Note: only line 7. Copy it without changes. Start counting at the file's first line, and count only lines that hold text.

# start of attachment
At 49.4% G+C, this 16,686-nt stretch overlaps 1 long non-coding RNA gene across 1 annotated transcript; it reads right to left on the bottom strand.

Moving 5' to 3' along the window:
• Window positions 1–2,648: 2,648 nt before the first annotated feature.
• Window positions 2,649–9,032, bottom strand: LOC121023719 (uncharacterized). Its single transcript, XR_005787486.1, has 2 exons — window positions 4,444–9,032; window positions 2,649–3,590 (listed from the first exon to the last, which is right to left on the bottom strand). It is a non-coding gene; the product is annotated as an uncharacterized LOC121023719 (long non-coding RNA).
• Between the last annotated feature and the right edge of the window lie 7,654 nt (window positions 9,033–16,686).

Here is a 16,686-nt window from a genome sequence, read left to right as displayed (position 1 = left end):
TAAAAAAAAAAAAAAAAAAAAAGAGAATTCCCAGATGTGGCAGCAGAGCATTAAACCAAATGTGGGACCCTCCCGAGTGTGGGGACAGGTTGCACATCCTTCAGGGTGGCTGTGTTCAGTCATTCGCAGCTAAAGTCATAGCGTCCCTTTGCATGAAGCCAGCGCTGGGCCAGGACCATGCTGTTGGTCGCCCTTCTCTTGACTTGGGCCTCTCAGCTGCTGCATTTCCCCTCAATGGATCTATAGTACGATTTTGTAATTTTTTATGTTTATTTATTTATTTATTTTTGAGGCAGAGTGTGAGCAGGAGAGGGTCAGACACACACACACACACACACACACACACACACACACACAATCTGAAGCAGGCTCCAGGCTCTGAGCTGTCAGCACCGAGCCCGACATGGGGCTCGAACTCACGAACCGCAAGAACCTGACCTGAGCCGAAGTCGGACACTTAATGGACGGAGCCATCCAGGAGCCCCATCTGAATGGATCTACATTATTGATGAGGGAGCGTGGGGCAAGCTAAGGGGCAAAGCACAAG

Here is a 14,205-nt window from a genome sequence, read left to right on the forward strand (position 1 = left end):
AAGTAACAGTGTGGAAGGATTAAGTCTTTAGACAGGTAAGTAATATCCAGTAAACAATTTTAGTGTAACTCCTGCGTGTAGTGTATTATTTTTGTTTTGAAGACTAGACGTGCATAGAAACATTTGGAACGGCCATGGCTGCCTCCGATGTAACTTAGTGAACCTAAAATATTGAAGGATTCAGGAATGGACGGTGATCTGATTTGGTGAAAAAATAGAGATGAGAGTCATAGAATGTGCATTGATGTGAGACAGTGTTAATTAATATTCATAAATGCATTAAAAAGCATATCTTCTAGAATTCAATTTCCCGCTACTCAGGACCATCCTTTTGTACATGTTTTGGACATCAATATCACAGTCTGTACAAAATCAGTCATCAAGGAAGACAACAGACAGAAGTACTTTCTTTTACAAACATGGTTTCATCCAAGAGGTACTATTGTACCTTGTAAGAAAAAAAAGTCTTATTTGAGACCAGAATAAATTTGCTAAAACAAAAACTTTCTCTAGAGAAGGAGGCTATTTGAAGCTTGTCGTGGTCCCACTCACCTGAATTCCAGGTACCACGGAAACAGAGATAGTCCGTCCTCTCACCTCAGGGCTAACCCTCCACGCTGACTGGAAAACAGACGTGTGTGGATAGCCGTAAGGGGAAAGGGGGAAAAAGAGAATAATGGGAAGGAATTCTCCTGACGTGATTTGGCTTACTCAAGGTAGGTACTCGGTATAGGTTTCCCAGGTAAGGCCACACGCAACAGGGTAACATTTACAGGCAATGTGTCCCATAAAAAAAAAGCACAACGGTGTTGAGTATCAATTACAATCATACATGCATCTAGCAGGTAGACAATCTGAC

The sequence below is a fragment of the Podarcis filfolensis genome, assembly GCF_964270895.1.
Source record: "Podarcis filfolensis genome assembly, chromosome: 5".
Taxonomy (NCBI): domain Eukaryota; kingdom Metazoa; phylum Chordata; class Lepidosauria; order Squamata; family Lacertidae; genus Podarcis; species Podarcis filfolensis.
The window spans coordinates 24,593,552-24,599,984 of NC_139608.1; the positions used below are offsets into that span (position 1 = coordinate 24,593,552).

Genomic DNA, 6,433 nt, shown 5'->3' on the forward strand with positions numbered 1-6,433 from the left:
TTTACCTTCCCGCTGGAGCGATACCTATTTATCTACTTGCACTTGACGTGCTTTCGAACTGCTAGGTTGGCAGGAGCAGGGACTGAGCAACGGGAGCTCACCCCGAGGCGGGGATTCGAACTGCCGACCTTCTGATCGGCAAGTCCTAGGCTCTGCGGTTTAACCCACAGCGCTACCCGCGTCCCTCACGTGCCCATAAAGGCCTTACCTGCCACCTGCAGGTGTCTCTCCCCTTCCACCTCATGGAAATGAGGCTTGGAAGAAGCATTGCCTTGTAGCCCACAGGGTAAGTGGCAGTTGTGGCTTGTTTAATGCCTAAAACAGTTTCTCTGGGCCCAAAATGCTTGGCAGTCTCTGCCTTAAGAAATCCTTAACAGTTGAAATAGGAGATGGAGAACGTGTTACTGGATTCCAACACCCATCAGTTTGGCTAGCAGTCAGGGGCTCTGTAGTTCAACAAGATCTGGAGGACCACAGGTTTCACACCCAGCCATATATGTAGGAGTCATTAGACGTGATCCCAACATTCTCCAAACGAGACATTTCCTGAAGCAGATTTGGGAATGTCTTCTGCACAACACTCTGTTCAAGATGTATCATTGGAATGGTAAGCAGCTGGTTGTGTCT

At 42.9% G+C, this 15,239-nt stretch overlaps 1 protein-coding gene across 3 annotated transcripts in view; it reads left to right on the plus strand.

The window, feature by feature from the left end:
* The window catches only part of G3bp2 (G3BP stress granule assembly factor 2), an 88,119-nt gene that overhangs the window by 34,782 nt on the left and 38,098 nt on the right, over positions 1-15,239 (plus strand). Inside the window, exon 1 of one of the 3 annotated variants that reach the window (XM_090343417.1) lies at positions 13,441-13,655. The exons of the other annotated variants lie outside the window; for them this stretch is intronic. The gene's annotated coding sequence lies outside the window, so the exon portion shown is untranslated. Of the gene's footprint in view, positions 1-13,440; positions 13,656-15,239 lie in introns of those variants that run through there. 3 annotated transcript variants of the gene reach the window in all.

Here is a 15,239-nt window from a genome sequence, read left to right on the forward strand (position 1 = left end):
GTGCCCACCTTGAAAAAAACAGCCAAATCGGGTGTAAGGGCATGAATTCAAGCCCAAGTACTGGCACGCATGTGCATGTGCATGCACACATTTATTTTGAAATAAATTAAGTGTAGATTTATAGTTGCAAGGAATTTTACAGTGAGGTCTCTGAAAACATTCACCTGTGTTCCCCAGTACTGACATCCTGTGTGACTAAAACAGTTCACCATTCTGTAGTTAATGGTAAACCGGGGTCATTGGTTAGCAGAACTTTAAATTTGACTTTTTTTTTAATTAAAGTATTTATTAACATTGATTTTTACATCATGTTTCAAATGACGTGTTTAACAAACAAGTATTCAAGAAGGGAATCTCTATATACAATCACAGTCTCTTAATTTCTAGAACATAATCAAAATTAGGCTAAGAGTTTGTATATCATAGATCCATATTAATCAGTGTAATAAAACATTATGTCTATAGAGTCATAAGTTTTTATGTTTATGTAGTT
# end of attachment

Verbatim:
TAAAAAAAAAAAAAAAAAAAAAGAGAATTCCCAGATGTGGCAGCAGAGCATTAAACCAAATGTGGGACCCTCCCGAGTGTGGGGACAGGTTGCACATCCTTCAGGGTGGCTGTGTTCAGTCATTCGCAGCTAAAGTCATAGCGTCCCTTTGCATGAAGCCAGCGCTGGGCCAGGACCATGCTGTTGGTCGCCCTTCTCTTGACTTGGGCCTCTCAGCTGCTGCATTTCCCCTCAATGGATCTATAGTACGATTTTGTAATTTTTTATGTTTATTTATTTATTTATTTTTGAGGCAGAGTGTGAGCAGGAGAGGGTCAGACACACACACACACACACACACACACACACACACACACAATCTGAAGCAGGCTCCAGGCTCTGAGCTGTCAGCACCGAGCCCGACATGGGGCTCGAACTCACGAACCGCAAGAACCTGACCTGAGCCGAAGTCGGACACTTAATGGACGGAGCCATCCAGGAGCCCCATCTGAATGGATCTACATTATTGATGAGGGAGCGTGGGGCAAGCTAAGGGGCAAAGCACAAG